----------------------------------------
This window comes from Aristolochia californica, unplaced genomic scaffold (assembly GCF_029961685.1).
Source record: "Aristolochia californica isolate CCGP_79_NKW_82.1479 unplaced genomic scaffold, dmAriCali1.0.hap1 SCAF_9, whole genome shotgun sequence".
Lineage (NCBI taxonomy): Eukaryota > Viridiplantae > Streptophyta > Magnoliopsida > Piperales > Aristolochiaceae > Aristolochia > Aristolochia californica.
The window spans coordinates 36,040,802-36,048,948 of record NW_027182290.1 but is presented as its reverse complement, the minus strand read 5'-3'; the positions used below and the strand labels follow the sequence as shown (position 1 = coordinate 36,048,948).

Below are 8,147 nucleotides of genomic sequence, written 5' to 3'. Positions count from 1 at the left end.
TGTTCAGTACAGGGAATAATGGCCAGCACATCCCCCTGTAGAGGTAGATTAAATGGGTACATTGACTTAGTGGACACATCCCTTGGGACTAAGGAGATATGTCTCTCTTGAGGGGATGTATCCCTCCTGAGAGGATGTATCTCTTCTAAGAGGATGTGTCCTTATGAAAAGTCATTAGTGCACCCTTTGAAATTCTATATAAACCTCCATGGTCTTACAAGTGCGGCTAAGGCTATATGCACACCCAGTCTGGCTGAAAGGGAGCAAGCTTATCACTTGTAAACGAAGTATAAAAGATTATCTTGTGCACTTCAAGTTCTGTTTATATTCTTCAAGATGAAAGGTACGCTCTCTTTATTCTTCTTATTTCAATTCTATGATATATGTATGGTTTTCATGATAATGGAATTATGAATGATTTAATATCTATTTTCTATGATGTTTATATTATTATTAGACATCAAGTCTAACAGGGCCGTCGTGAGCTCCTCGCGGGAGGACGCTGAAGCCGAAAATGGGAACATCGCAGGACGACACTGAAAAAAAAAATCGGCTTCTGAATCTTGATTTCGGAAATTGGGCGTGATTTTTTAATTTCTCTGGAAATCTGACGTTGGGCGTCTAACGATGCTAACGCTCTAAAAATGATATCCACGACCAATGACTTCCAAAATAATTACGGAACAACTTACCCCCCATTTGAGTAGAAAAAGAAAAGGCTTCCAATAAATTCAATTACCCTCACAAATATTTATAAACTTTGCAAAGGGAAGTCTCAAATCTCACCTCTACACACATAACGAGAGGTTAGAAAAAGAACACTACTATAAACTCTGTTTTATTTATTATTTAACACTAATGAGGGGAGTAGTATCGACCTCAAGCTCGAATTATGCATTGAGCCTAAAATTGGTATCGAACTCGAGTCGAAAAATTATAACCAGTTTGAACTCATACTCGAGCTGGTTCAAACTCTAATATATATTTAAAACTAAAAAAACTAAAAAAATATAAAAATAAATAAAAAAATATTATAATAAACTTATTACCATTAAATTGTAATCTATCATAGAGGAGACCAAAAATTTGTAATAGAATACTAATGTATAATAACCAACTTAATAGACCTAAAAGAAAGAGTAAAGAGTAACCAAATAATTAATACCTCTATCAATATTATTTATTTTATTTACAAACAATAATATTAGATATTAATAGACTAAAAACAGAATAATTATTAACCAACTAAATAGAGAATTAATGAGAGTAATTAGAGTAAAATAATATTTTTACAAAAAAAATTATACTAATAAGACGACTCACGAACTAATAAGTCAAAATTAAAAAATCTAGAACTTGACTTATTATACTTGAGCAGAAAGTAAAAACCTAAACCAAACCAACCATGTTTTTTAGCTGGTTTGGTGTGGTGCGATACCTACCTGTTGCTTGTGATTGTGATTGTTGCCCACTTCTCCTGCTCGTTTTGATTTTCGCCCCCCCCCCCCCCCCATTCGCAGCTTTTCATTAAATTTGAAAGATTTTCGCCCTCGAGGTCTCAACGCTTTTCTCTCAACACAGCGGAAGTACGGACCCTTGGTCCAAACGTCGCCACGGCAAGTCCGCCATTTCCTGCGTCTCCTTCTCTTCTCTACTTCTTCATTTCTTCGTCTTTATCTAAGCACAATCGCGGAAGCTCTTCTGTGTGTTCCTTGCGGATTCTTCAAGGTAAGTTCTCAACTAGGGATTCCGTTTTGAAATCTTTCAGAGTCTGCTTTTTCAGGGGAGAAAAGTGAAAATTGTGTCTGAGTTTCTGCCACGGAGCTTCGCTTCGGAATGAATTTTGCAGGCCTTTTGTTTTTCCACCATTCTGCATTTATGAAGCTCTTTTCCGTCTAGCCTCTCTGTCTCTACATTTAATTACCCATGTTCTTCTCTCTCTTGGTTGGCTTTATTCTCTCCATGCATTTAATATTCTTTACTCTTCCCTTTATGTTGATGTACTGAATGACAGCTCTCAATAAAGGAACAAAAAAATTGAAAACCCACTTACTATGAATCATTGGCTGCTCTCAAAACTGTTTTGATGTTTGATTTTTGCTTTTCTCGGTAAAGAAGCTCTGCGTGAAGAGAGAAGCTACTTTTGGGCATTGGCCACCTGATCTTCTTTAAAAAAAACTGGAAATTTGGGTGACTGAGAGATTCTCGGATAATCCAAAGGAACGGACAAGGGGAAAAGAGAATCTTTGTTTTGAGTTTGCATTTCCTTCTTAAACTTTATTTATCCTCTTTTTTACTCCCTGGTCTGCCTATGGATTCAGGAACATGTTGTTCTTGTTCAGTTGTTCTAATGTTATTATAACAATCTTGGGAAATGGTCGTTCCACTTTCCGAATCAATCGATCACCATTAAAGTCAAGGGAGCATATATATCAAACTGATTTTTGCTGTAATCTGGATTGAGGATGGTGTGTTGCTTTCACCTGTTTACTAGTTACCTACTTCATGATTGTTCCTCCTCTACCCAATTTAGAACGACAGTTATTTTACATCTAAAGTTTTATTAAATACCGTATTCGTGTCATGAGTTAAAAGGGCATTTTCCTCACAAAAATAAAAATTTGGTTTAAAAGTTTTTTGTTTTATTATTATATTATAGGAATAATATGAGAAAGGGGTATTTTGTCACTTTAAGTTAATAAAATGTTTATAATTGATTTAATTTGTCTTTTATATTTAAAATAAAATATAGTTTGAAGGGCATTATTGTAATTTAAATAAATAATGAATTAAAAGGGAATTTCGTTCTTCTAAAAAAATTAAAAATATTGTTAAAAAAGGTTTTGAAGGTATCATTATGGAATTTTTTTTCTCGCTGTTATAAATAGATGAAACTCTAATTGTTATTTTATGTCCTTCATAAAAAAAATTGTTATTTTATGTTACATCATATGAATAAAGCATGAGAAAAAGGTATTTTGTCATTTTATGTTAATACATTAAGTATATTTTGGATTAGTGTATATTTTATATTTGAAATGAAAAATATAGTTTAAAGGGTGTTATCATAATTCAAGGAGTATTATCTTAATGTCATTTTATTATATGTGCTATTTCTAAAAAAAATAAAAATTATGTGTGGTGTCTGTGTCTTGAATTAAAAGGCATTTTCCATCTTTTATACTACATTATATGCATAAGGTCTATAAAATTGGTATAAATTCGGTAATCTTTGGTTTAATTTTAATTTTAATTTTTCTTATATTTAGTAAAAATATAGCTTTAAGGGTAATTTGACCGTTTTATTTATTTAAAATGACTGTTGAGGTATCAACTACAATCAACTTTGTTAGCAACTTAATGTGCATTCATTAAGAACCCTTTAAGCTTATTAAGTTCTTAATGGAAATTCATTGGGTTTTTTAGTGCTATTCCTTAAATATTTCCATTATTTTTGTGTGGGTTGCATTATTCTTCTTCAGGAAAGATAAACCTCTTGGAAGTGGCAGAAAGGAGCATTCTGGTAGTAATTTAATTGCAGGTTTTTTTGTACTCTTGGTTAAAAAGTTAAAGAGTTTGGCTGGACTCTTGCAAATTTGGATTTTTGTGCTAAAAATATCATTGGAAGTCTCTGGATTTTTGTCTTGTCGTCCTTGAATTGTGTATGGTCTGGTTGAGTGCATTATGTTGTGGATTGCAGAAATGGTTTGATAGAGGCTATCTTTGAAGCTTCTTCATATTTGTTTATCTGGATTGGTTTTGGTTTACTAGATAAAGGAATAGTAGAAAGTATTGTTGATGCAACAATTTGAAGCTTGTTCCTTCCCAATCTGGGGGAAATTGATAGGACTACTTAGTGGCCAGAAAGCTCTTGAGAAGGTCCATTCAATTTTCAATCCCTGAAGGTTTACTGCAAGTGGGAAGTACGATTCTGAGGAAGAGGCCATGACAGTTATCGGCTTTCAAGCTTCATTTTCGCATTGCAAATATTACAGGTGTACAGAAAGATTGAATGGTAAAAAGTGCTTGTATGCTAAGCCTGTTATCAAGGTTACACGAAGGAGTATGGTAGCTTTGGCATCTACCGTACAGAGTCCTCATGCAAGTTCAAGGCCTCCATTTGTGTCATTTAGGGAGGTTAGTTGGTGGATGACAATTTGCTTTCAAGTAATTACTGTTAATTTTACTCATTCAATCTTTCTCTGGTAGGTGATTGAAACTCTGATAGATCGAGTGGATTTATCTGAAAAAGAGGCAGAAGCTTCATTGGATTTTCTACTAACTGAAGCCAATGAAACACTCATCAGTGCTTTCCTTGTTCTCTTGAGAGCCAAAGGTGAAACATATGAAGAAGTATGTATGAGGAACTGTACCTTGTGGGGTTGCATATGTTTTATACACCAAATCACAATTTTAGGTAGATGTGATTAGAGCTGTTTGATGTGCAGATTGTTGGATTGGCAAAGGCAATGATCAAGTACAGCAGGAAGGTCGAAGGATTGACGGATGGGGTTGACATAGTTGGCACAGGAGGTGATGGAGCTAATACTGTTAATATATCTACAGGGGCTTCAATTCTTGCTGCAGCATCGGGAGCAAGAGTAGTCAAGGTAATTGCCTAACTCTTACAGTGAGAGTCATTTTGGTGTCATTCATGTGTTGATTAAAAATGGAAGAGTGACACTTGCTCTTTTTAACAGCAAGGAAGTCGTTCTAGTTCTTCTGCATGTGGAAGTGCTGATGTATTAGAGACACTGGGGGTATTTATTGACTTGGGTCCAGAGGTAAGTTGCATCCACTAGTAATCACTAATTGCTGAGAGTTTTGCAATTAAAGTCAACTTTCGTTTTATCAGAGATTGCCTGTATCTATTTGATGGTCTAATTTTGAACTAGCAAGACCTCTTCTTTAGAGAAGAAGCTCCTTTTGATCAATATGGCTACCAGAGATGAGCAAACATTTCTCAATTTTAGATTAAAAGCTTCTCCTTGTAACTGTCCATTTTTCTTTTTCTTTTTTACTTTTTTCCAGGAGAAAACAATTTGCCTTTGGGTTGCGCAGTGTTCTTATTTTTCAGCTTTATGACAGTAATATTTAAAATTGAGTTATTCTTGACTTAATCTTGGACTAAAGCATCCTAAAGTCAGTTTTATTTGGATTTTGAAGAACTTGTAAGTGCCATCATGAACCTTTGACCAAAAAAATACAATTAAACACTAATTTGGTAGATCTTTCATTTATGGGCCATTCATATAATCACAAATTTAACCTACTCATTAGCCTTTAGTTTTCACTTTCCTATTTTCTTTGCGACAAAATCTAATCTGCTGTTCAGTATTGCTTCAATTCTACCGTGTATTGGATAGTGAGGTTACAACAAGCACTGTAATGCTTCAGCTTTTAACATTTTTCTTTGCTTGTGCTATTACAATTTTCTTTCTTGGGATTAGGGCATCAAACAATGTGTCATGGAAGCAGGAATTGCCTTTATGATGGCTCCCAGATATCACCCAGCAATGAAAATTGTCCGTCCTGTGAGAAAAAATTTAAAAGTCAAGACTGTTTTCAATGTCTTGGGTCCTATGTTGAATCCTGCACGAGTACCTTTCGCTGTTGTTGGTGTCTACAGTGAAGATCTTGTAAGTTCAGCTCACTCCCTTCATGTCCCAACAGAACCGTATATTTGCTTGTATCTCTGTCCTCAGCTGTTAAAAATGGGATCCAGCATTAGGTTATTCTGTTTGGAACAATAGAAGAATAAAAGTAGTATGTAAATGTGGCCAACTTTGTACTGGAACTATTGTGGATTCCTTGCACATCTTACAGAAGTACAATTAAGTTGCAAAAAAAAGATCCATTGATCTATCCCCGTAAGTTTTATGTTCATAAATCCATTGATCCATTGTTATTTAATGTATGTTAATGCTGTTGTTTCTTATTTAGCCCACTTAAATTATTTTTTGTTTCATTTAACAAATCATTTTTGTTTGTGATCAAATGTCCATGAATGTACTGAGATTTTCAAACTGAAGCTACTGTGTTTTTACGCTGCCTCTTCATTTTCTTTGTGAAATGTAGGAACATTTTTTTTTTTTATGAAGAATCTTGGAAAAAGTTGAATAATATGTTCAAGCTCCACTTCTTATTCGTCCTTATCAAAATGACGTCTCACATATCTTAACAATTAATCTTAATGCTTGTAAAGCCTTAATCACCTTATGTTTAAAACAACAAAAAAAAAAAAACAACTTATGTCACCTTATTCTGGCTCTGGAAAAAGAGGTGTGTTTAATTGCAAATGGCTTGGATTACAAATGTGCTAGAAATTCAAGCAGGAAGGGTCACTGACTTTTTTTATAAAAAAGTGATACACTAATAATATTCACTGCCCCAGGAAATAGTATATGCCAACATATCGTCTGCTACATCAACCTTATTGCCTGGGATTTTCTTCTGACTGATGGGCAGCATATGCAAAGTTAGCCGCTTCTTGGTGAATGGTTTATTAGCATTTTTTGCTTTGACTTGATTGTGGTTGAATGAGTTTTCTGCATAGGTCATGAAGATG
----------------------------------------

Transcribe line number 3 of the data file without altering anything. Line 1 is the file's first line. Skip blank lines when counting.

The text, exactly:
Lineage (NCBI taxonomy): Eukaryota > Viridiplantae > Streptophyta > Magnoliopsida > Piperales > Aristolochiaceae > Aristolochia > Aristolochia californica.